Experts & Advocates Condemn Disrespectful Political Attacks on Kyrsten’s Childhood | Sinema for Arizona
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Kyrsten Sinema

Experts & Advocates Condemn Disrespectful Political Attacks on Kyrsten’s Childhood

In response to political attacks questioning Kyrsten Sinema’s childhood experience of homelessness, today homelessness experts and Arizonans issued the following statements:

From David Lujan, former colleague in the Arizona State House: “I spoke to the reporters and told them about how Kyrsten is someone who is refreshingly focused on getting things done. Years ago when we worked together, she told me about the circumstances she experienced, including her time being homeless. There’s no doubt in my mind that’s why she will bridge any divide and take on any challenge so we can get things done for our neighbors – particularly those in need.”

Executive Director of Living United for Change in Arizona Tomas Robles on an “outdated” quote in the original report: “Surprised to see this outdated quote and in an article today. I know Kyrsten and I admire her for turning her childhood hardships into motivation to help others in our state. It’s not a crime to be poor and earn your way to success. At LUCHA, we are knocking on hundreds of thousands of doors to elect leaders like Kyrsten that will ensure that AZ and our country move in the right direction. Now let’s get her elected!”

Statement from Amy Schwabenlender, Executive Director of the Human Services Campus in Phoenix: “Any family living in the conditions Kyrsten was in would undoubtedly be considered homeless. Sadly, these are the kinds of situations we often deal with. There’s no one way someone experiences homelessness: it’s a complex condition characterized by instability, a lack of basic needs – and for many a deep fear of stigma and judgment. It’s wrong to reject anyone’s experience because it doesn’t match a stereotype.”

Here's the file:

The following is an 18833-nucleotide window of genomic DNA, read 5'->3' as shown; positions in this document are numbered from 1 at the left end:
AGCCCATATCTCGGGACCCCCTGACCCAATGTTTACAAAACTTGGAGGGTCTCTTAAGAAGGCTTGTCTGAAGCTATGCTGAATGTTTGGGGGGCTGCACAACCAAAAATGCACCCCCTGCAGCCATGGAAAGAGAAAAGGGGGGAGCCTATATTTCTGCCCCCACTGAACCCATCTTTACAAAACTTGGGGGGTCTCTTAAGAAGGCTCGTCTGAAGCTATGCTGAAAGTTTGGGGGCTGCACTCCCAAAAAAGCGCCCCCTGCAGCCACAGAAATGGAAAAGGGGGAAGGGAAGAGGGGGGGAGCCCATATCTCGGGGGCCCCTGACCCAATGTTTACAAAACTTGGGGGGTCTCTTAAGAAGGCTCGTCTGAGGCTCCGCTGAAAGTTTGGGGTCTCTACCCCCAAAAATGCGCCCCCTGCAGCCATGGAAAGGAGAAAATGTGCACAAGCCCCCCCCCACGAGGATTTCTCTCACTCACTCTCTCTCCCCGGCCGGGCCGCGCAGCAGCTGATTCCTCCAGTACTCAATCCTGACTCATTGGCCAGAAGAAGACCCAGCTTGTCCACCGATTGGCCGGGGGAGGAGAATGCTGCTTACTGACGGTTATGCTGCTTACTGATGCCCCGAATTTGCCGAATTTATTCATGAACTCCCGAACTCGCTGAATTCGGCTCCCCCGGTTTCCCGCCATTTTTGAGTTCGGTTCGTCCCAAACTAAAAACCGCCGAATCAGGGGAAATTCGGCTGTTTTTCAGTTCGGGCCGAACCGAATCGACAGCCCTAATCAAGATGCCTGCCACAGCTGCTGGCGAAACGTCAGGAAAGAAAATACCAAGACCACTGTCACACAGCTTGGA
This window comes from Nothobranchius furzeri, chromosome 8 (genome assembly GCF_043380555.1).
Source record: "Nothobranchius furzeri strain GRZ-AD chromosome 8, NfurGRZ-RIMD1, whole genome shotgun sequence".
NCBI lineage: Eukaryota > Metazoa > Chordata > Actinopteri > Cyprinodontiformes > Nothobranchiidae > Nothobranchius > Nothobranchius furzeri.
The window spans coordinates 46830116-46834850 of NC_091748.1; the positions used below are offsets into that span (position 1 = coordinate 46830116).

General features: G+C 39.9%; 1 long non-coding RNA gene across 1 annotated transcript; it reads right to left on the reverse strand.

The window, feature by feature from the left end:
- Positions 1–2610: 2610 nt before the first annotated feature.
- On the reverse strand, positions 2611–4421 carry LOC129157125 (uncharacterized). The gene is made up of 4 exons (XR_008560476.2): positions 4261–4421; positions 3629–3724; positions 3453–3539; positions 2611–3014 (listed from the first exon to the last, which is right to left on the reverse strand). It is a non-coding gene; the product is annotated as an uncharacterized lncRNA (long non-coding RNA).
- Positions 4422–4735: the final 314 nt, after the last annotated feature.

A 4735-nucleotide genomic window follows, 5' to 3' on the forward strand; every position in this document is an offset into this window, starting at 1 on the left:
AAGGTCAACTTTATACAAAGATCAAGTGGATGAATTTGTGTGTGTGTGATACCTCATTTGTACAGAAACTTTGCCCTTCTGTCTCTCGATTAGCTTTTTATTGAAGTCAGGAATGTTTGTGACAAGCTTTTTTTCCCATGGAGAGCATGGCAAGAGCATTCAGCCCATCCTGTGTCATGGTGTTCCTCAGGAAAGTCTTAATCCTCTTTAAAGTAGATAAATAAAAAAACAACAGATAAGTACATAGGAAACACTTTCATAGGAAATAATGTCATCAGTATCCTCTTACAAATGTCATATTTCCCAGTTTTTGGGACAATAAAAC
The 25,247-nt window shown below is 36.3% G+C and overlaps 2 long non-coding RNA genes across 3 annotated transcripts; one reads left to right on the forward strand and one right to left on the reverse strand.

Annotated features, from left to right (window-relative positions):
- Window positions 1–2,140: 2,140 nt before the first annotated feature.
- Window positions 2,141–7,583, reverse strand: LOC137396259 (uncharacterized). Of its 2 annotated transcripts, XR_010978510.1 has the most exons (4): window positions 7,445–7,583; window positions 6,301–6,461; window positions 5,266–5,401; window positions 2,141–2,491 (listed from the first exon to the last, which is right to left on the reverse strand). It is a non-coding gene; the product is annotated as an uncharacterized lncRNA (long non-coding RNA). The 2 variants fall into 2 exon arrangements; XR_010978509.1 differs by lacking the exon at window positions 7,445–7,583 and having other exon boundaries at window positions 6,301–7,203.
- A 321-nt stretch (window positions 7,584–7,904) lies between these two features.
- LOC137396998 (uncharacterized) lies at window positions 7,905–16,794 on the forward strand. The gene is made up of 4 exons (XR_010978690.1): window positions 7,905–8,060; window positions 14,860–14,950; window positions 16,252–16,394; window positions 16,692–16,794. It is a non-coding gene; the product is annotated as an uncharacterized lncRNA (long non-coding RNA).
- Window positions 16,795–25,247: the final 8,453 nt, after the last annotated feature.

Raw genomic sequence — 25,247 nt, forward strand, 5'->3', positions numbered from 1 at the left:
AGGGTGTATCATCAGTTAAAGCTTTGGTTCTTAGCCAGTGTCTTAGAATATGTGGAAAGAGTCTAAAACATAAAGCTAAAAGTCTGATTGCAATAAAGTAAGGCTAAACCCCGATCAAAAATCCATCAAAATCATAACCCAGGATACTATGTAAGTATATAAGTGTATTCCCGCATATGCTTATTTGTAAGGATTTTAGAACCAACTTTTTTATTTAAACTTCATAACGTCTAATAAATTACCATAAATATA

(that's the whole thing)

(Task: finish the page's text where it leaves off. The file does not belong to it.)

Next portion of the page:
Statement from Ted Taylor, Executive Director of Family Promise of Greater Phoenix: “Family homelessness looks different than what most people think when they hear the word ‘homeless.’ They’re often living in cars, abandoned buildings or wherever they can. Kyrsten’s experience is, sadly, the kind of situation we often encounter.”

Statement from Jacki Taylor, CEO of Save the Family: “Working with homeless families, one of our central goals is to provide access to safe, permanent housing. A family that has to live in a building not meant to serve as a home is in unsafe and unstable conditions, and would be a part of the population we hope to serve. These are the circumstances Kyrsten experienced.”

Statement From Joan Serviss, Executive Director of the Arizona Housing Coalition: “There are many misconceptions about homelessness and one of the most pervasive is that it all looks the same. We know from our work that the way families experience homelessness is different and certainly living in a structure not meant for human habitation – like an old store or gas station – is one way.  Families living in situations like those Kyrsten did face different, but serious, challenges and they deserve support and help to end their homelessness.”